To say the least, this didn’t really set me up to be prepared for the Cypress Hill collaboration that, well, sounds like Deadmau5 recording a Cypress Hill backing track… Honestly, it doesn’t suck or anything, I just don’t feel like detailing all my thoughts about why I don’t think this belongs in the sequence of a proper “record” without more supportive context. Let’s just move on to the only surprise on the record.

That surprise is a lovely one though. Imogen Heap stops by for a moment that would have been a fine place to stop the record. I believe it is and the remainder are “iTunes extras,” but my experience was having some rehash jump in behind it. However, let’s just say this is the end. “Telemiscommunications” is the name of the track. Were it not for the “Faxing Berlin” piano tone, one could be forgiven for simply hearing it and thinking it an Imogen Heap track. Complete with her trademark backing vocal sound, the track has that melancholy beauty that she is so known for, and will likely be burning up the closing sad part of whatever show has girls in their late teens and early twenties gathering weekly for wine and pedicures. That last part may sound like a slight- but short of wearing a mask and jacking up the electric bill of every club you hit, this is a good, smart and fine way to make money in this day and age. Right down to the closing vocal of “Did I tell You I loved You Today,” this song has “LICENSE ME” written all over it. That said, I loved it, and it woke me from a kind of brooding stupor I had been worn into over the course of a dedicated listen to the record.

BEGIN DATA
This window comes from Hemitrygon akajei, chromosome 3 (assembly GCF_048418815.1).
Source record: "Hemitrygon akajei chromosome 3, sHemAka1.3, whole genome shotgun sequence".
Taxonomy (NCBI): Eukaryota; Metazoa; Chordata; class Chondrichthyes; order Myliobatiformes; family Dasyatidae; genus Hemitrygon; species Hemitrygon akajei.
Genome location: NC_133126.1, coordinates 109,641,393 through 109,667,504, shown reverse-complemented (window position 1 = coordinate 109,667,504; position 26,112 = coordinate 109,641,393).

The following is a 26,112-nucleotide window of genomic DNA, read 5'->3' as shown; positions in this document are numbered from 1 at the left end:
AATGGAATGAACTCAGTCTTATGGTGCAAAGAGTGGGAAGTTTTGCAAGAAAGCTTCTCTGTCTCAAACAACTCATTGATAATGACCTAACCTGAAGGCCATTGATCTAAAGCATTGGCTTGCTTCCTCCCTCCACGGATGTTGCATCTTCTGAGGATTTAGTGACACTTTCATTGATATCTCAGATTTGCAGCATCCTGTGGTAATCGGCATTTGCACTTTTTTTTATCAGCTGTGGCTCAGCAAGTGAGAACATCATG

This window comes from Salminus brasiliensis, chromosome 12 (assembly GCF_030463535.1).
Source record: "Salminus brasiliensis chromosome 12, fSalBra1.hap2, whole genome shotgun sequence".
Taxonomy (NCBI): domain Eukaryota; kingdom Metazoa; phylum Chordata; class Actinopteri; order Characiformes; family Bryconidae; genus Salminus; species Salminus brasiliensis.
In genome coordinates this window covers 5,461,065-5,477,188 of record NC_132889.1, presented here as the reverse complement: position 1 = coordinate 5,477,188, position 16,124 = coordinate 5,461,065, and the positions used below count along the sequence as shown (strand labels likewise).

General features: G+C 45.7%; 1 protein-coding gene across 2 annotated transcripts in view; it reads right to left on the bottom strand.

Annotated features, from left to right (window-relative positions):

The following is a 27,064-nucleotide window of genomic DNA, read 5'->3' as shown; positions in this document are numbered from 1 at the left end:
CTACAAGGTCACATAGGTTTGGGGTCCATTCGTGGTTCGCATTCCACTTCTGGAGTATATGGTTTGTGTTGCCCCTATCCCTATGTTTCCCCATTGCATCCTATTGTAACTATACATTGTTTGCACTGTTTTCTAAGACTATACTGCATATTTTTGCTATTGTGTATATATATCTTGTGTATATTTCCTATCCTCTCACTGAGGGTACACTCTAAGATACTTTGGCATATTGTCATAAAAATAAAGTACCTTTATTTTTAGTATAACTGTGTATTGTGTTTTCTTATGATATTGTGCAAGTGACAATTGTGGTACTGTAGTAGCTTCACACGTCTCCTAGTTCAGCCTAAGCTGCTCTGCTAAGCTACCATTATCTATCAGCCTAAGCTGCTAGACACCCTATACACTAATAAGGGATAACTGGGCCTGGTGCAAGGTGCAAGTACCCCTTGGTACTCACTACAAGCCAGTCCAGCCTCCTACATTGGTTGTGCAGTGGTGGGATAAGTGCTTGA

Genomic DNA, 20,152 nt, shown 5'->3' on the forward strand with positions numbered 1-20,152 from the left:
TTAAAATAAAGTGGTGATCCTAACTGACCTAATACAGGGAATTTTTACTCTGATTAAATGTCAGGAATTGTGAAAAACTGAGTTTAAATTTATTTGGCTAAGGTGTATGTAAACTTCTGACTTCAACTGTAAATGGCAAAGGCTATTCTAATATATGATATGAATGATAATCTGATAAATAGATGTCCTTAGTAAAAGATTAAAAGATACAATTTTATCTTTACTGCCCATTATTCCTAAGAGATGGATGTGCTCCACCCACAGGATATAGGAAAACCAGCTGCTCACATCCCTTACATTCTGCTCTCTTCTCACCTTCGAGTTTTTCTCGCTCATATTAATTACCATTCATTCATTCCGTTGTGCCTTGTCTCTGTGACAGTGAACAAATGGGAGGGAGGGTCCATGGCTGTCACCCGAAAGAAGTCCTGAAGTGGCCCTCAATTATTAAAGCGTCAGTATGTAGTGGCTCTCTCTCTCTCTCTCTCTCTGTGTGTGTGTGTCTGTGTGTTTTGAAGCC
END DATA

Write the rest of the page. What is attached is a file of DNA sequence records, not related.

However, this record is no “album.” The sequence is jarring, disjointed, and gives an impression of a man in transition. All artists go through such things, but the classy move when releasing such a catharsis is to call it what it is. In this case, I think the appended title should include “singles from this year, out takes and what would once have been called B sides.” I played around with it in iTunes, trying to re-sequence the presentation here, and this thing will never, ever be an “album” in the most proper sense of the word. I’m not saying it sucks, I am just calling it out for what it lacks: cohesion. I think this likely precedes a return to form and a shift in style, as I have been predicting all year for Deadmau5, but as a record it seems a bit slapdash. Deadmau5 fans and devotees, will surely be pleased, but detractors will feed on this like I do on the tears of of other Warcraft players…

Personally, I’d like to see Joel move forward, commit to an album title that means something to him. He seems like he is on the edge of displaying some kind of genuine emotion, but fears the internet rage he thrives on turning against him. He comes from and courts an age where trash talking and anonymous commenting are regular forms of criticism, and it almost seems like his sensibility is less and less an ironic smirk at this age, and more of a fear of being rejected with his heart on his sleeve. I think, when an artist has such obvious technical prowess and a gift for catchy melody… well… I think it’s time to just get on with it. Fly the freak flag, count your money and embrace the next part of your career where you just might get rejected.

Then again, what does he need? He’s the Minecraft player who has everything. I’m sure he isn’t troubled by any pressure to explore the depths of his artistic misery sat atop his pile of money. All the kids getting ready to fist pump straight through his next set probably aren’t too troubled with it either. As for me, this won’t likely be my favorite. I’ll let you know if it becomes a sleeper hit in my collection…